12 July 2017
The sun sets on another
holiday in Greece
The sun has set on another holiday in Greece.
It is late on Wednesday evening [12 July 2017], and I am at the airport in Chania, where I arrived two weeks ago, waiting to board a late-night flight to Dublin.
This has been the sixth consecutive year I have stayed in Rethymnon, and this is the third year in a row that I have stayed in Platanias, just 4.5 km east of Rethymnon on the long sandy beach that stretches for miles along on the coast.
Last night at sunset, two of us walked along the beach at Platanias watching the sun set in the Mediterranean beyond the Fortezza in Rethymnon to the west.
Because of the high tides churned up by the full moon, it has not been possible to swim in the sea some days. But there have been walks by the sea each day, mainly in Platanias, but also at the harbours in Rehtymnon and Iraklion, in Panormos and Georgioupoli, and there have been days by the pool too.
There have been visits to small vineyards and vast expanses of olive groups, trips into the mountains and along the Mediterranean coast with its bays, beaches and sandy coves, visits to the monastery in Arkadi, visits to friends in Piskopiano in the hills above Hersonissos, a stop-over in neighbouring Koutoulafari, and a journey to the waterfalls at Argyroupolis and the lake at Kournas.
Platanias is only a 10-minute, €8 taxi trip into the centre of Rethhymnon, and there have days strolling around the back streets and narrow alley ways, browsing in the book shops, visiting the studios of artists and icon writers and seeping in the architectural and archaeological legacy of this Venetian city.
As well as going to church in Platanias and Tsemes on Sunday mornings, I have visited cathedrals, churches, chapels and monasteries in Rethymnon, Iralklion, Piskopiano, Koutouloufari, Arkadi, Argyroupolis and Panormos and the tiny chapel of Aghios Nikoloas on a rocky islet off the coast at Georgioupoli, reached on foot along a long and narrow spit of an artificial causeway that is constantly washed over by the waves.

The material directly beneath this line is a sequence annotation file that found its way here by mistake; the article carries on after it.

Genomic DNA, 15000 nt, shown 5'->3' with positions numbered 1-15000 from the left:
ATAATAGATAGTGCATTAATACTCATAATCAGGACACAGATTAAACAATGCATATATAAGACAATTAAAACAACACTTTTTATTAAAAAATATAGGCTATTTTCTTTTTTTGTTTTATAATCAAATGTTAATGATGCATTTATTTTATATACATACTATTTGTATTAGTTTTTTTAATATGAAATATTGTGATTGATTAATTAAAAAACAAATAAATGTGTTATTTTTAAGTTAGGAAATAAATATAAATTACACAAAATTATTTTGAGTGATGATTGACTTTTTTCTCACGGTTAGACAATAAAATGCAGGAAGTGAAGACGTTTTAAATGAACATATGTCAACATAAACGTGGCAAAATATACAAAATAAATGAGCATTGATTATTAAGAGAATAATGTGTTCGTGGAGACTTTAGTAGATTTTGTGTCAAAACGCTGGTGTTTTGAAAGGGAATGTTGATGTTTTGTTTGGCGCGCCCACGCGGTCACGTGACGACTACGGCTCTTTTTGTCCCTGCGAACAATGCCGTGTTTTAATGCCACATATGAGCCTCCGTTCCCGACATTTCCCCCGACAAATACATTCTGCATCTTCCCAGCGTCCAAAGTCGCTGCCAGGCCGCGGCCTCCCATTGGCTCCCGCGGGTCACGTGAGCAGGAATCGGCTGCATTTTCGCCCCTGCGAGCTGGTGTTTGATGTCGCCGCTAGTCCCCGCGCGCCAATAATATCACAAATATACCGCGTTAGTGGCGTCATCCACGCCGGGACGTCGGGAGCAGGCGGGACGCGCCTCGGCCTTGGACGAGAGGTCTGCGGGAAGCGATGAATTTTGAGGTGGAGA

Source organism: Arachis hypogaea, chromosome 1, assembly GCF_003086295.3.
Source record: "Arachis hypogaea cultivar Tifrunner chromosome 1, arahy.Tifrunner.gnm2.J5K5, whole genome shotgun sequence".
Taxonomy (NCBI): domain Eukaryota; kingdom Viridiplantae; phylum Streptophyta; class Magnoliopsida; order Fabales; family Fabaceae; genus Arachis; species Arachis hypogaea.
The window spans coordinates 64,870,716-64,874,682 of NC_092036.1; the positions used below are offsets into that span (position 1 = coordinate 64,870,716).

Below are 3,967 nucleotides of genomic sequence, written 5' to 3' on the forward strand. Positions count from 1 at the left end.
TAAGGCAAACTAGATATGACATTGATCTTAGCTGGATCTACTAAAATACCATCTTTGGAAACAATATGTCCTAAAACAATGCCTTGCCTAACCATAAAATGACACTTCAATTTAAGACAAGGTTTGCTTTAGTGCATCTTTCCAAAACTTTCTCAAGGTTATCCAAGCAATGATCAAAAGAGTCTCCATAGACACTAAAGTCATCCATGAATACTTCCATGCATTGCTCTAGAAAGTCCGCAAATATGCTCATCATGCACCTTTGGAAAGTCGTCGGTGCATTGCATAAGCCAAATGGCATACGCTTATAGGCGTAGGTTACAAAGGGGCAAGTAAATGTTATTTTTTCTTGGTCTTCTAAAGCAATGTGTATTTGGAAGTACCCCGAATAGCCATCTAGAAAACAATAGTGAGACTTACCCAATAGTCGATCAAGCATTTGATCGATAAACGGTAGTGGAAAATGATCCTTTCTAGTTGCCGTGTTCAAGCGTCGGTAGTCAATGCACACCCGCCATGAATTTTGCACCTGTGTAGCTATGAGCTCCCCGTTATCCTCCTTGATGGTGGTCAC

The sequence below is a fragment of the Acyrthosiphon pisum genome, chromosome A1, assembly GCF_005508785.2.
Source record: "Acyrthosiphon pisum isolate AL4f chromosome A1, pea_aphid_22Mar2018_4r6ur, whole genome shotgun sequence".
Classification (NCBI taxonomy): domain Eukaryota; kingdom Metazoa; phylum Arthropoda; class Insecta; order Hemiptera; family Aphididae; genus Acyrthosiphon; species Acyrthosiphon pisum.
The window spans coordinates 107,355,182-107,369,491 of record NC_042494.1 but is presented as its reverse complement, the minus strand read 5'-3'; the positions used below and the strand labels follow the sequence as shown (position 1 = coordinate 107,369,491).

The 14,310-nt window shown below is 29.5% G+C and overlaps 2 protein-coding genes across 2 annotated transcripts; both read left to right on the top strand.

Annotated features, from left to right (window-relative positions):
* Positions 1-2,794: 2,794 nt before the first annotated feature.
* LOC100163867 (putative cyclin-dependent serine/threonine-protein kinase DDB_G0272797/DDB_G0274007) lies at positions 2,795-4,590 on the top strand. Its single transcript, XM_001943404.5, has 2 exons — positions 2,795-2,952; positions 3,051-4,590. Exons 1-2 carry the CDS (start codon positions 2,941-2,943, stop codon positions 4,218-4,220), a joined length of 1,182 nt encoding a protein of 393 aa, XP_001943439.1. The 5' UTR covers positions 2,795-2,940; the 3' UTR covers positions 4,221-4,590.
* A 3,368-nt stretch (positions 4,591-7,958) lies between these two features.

Perhaps the three cultural highlights of these two weeks have been my visits to the Museum of Christian Art, housed in the former church of Saint Catherine of Sinai in Iraklion, the new museum in the monastery of Arkadi, and the workshop of the iconographer Alexandra Kaouki, beneath the slops of the Fortezza in Rethymnon.
On most mornings, I have enjoyed breakfast on the terrace overlooking the gardens at Julia Apartments where I have been staying in Platanias. There was fresh bread from the bakers’ shop on the ground floor, and fresh fruit and orange juice from the supermarket a few doors away. But because of a late winter, there were no fresh figs for breakfast this year.
Although the temperatures have been in the high 30s in Crete for the past few weeks, the trees and the flowers are still in full bloom, so that the afternoon walks to and from the beach have been through beautiful arrays of hibiscus, bougainvillea and riots of purple, pink, white, yellow and red that paint a colourful scene against the bright blue of the sky and the sea.
My walking averages each day have been over 5 km, and with the healthy food I have been eating in the local restaurants each evening, it feels as though this has been a good holiday for my health. Once again, the warm hospitality and genuine welcome from Greeks has been overwhelming.
This afternoon, a chance encounter on the street with a former student and priest-colleague from the Church of Ireland led to five of us having a lengthy afternoon lunch in a shaded corner in Platanias before a final walk on the beach.
It is back to work tomorrow, refreshed spiritually, mentally and physically. The journey from Dublin to Askeaton tomorrow may take as long as the flight from Crete to Dublin tonight, and at times this week the day-time temperatures in Ireland have been half those in Crete. There is a diocesan meeting in Limerick later on Thursday, and I need to finalise my preparations and sermons for Sunday’s services.
Next week, I am back in England for three days for the annual residential conference of the Anglican mission agency, USPG. The conference was in Swanwick, Derbyshire, last year, but returns to High Leigh in Hoddesdon, Hertfordshire, this year. I am chairing one of the sessions on Wednesday morning, and hope to visit Cambridge too before I catch a late-night flight back on Wednesday.
I have known Rethymnon since the 1980s, I have stayed here perhaps a dozen times, and I have been to Greece almost 40 times. But I shall be back in Greece sooner than expected. A surprise present means two of us are going to visit Athens for two or three days next month [August 2017].